Daniel's a little miracle "

Miracle baby 18 month-old Daniel McDonald with mum Anne-Marie at their Glendenning home. Photo: Geoff Jones .

Miracle baby 18 month-old Daniel McDonald with mum Anne-Marie at their Glendenning home. Photo: Geoff Jones .

Daniel McDoanld weighed 595 grans at birth

Daniel McDoanld weighed 595 grans at birth

THE permanent smile on little Daniel McDonald's face says it all.

Against all odds, the Glendenning baby is making up for lost time at home after he spent the first 441 days of his life in hospital.

Daniel stopped growing in the womb and weighed 595 grams when born at 27 weeks to his mum Ann-Marie in November 2012.

He developed an infection in his bowel, a common condition in premature babies.

Ann-Marie and husband Hamish were told his chances of survival were slim and even if he did, there was a risk of developmental delays.

It was two days before Mrs McDonald saw her firstborn for the first time and had to wait another five days before she could hold him.

"I never felt so much so love when I saw him for the first time," she said. "I wish I could bottle it a million times over."

Daniel spent 5½ months in intensive care at Westmead Hospital before he was transferred to The Children Hospital at Westmead.

He had 60 per cent of his bowel removed which led to short gut syndrome. He has had 10 major operations and will need more as he gets older.

After two Christmases in hospital, he went home for the first time in February.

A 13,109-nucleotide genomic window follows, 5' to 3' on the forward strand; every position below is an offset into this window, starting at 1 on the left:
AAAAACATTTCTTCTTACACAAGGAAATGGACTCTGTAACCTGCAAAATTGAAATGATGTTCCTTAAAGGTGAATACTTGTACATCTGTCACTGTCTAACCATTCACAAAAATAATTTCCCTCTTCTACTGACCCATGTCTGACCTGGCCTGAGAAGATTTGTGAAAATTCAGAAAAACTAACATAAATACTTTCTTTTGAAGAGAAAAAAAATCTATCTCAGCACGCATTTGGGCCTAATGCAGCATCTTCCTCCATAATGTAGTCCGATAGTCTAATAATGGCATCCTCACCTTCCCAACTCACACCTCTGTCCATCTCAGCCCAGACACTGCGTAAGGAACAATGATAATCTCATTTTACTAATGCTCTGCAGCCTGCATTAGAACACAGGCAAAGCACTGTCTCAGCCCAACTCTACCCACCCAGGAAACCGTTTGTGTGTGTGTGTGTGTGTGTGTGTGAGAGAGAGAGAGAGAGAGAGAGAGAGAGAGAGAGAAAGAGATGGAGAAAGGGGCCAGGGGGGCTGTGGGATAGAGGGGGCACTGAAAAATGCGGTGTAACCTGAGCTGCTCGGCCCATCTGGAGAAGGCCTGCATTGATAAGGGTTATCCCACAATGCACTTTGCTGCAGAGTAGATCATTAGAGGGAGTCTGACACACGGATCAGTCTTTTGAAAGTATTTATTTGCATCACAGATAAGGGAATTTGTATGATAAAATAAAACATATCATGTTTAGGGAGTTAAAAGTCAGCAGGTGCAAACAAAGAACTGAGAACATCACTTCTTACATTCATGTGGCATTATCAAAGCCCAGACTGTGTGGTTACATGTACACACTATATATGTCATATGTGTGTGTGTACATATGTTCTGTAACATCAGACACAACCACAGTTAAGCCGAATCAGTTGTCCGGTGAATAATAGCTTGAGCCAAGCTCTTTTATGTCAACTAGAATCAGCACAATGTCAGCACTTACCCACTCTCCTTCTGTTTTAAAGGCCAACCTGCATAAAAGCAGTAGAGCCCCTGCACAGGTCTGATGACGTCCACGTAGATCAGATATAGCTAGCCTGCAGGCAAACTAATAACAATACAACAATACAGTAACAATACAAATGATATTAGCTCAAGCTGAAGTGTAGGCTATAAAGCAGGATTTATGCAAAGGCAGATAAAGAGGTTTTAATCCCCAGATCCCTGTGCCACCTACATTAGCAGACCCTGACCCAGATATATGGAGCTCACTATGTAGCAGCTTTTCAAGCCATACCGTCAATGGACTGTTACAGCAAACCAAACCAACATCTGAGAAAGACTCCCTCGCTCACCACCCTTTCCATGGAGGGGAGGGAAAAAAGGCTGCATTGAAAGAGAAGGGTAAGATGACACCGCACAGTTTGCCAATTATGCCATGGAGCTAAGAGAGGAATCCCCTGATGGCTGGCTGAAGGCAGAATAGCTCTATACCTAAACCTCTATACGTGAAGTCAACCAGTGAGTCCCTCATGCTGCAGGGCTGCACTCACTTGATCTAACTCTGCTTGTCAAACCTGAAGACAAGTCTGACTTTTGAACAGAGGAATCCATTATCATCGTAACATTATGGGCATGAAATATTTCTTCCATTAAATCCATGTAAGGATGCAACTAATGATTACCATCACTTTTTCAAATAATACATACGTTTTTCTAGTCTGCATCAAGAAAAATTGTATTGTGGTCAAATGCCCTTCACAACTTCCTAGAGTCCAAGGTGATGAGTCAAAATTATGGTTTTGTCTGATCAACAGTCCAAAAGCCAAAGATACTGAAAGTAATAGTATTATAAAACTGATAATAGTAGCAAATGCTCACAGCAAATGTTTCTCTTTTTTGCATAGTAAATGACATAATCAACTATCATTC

Now aged 18 months, Daniel is thriving despite countless hospital trips as a precaution.

He has started eating solids but will rely on a intravenous drip for another few years.

"He's the size of a nine-month-old and still requires a lot of medical attention," Mrs McDonald said.

"He has started crawling and can stand next to furniture. He loves playing, just like any other toddler his age. He never stops smiling, even when he's quite sick. He thinks he can win anyone over with a smile and if he doesn't have their attention, he will stare at them until they do."

Daniel has changed his family's outlook on life, including step-siblings Sean, 12, and Caitlin, 11.

"It makes you appreciate what you do," Mrs McDonald said. "You look at everything and turn it into a positive. Going for a walk with the pram and the first car ride are things parents often take for granted. We had to wait a lot longer to do those things."

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